COVID-19 - UPDATE 3.4.2020: It is with considerable regret that we announce the cancellation of this course for 2020 but it will be rescheduled to 2021. We are closely monitoring the COVID-19 situation as it evolves, following CDC guidelines to ensure the safety and well-being of our participants and staff. Participants from CDC Warning Level 3 countries (currently China, South Korea and Italy) are being advised to cancel their participation at upcoming courses unless they can demonstrate having departed the area at least two weeks prior to their visit to CSHL. We are evaluating our future events on a four-week rolling basis. Full advisory
See the roll of honor - who's taken the course in the past
This course is for scientists, including graduate students, postdoctoral scholars, staff scientists, and principal investigators, who want a rigorous introduction to expression and purification of proteins as well as analysis of protein structure and function.
Through hands-on experience in the lab as well as extensive lecture and discussion, each student will become familiar with key approaches in expression, purification, and analysis of soluble and membrane proteins and protein complexes from both natural sources and overexpression systems.
The emphasis of the course is on the following:
- Approaches in protein expression: Choosing the best bacterial or eukaryotic expression system tailored for the particular protein and experimental problem; determining how to optimize expression; understanding protein tagging: the advantages and pitfalls of various affinity and solubility tags.
- Approaches in protein purification: Choosing the best strategy for a given protein including solubilization; bulk fractionation; liquid chromatography: including conventional methods (ion exchange, size exclusion, reverse phase, etc.) and affinity methods (e.g., MAC, DNA affinity, immunoaffinity, etc.), as well as FPLC/HPLC.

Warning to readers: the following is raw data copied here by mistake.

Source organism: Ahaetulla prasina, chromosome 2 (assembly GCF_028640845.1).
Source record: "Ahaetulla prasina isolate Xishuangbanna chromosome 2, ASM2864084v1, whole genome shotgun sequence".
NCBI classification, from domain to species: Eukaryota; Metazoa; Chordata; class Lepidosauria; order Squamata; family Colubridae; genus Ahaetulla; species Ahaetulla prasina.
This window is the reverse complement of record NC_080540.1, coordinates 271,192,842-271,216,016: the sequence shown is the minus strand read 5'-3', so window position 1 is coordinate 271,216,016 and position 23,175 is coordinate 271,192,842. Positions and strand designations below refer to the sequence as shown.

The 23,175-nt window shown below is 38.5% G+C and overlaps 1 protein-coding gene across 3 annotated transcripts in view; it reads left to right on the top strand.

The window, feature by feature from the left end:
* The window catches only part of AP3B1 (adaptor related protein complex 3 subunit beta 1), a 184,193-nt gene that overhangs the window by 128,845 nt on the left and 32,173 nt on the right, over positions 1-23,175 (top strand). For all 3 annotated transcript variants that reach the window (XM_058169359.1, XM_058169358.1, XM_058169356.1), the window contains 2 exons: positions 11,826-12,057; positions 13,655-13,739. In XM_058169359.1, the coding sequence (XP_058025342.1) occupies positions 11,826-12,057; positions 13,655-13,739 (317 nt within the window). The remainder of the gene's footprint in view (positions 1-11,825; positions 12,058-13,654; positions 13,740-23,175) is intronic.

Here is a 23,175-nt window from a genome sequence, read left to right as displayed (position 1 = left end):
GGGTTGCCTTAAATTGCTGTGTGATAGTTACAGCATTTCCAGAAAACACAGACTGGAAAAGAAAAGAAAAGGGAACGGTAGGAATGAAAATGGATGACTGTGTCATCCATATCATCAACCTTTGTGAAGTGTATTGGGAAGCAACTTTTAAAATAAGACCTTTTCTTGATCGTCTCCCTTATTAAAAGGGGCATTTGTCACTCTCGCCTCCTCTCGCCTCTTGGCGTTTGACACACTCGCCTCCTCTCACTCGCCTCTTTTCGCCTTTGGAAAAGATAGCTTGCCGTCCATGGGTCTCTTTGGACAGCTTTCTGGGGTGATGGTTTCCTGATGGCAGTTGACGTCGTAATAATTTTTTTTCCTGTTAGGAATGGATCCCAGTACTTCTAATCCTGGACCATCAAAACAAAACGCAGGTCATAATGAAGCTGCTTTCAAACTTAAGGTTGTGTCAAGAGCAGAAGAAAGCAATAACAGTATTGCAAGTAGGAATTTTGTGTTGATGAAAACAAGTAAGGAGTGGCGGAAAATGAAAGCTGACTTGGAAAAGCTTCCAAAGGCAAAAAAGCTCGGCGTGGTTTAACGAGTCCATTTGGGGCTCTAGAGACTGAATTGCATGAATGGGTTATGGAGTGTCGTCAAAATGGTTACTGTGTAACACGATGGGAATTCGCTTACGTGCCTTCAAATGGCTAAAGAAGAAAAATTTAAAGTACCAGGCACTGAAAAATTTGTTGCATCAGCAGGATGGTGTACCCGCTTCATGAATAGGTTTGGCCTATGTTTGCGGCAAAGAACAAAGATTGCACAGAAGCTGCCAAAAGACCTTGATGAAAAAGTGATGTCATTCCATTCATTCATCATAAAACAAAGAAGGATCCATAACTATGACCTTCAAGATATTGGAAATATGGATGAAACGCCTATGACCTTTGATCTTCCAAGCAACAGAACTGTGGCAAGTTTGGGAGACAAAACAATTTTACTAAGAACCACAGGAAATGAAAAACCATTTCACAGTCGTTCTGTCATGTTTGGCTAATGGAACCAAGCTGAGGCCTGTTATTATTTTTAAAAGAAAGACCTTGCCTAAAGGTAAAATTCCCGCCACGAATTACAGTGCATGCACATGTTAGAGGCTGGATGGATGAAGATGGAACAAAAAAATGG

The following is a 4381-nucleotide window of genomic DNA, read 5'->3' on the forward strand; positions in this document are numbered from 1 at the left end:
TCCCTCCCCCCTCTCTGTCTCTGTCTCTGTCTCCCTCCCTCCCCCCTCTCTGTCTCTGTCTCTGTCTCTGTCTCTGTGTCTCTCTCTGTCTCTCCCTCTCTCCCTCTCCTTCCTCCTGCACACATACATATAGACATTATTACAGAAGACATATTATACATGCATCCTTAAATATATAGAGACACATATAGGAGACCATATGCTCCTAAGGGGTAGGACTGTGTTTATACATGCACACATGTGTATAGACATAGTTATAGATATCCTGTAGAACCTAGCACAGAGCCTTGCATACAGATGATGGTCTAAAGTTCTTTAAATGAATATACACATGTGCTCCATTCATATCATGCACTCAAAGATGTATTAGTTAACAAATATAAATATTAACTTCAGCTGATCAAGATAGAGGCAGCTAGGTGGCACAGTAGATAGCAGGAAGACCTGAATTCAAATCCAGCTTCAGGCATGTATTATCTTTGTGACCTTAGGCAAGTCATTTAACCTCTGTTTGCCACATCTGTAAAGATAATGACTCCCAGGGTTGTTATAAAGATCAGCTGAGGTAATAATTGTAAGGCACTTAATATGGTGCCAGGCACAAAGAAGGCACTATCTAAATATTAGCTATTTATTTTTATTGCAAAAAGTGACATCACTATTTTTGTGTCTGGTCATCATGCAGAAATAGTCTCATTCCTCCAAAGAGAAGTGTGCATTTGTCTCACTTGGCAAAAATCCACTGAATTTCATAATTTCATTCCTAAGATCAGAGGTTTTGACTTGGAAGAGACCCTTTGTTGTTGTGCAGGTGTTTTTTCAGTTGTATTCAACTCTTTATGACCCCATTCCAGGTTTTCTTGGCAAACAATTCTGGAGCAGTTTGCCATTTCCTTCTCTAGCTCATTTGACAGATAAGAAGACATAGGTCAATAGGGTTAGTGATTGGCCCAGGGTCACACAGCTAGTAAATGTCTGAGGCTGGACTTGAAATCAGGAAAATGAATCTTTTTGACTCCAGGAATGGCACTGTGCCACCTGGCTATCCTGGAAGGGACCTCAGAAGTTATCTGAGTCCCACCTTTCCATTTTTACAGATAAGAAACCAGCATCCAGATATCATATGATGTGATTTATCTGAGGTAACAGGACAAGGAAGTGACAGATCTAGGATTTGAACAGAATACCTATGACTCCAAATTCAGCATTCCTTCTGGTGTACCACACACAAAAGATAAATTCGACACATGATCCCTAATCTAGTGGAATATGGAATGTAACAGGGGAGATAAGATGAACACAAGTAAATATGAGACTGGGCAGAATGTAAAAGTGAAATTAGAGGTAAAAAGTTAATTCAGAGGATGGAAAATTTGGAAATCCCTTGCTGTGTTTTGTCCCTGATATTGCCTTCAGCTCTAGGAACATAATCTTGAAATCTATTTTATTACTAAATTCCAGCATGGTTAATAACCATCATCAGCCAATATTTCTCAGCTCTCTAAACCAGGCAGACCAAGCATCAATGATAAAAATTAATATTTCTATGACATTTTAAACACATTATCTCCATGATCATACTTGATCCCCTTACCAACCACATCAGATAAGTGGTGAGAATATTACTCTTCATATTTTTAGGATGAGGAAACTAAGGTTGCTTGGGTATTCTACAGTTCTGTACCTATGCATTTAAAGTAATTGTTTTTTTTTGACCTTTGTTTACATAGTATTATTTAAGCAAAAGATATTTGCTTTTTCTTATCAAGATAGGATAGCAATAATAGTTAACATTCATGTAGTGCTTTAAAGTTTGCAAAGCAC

- Approaches in protein analysis: introduction to common approaches for characterization of proteins including binding assays; activity assays; mass spectroscopy to identify protein interaction partners and post-translational modifications.
In addition to purification, students will also gain exposure to fundamental analytical approaches such as mass spectroscopy and protein structure determination (e.g., X-ray crystallography, cryo-EM, etc.).
Andrew Quigley, Diamond Light Source, United Kingdom Darryl Pappin,
Jiansen Jiang, National Institutes of Health
Donald Jarvis, University of Wyoming
Cold Spring Harbor Laboratory
This course is supported by: National Cancer Institute
Financial aid is available to offset tuition costs as follows:
Please indicate your eligibility for funding in your financial aid request submitted as part of your application materials. Financial aid requests do not affect selection decisions made by the instructors.
We would like to acknowledge the following companies that provided invaluable support
Lab Equipment: Bio-Rad Laboratories, GE Healthcare Corp., Waters
Cost (includes food and housing): $4,080
No fees are due until you have completed the full application process and are accepted into the course. Students accepted into the course should plan to arrive by 5 PM on March 24 and to depart any time on April 6.
Before applying, ensure you have:
- Personal statement/essay;
- Letter(s) of recommendation;
- Curriculum vitae/resume (optional);
- Financial aid request (optional).
If you are not ready to fully apply but wish to express interest in applying, receive a reminder two weeks prior to the deadline, and tell us about your financial aid requirements, click below:
For more on this course, read
what former trainees said of their experiences. Also, be sure to check out
the growing online alumni presence.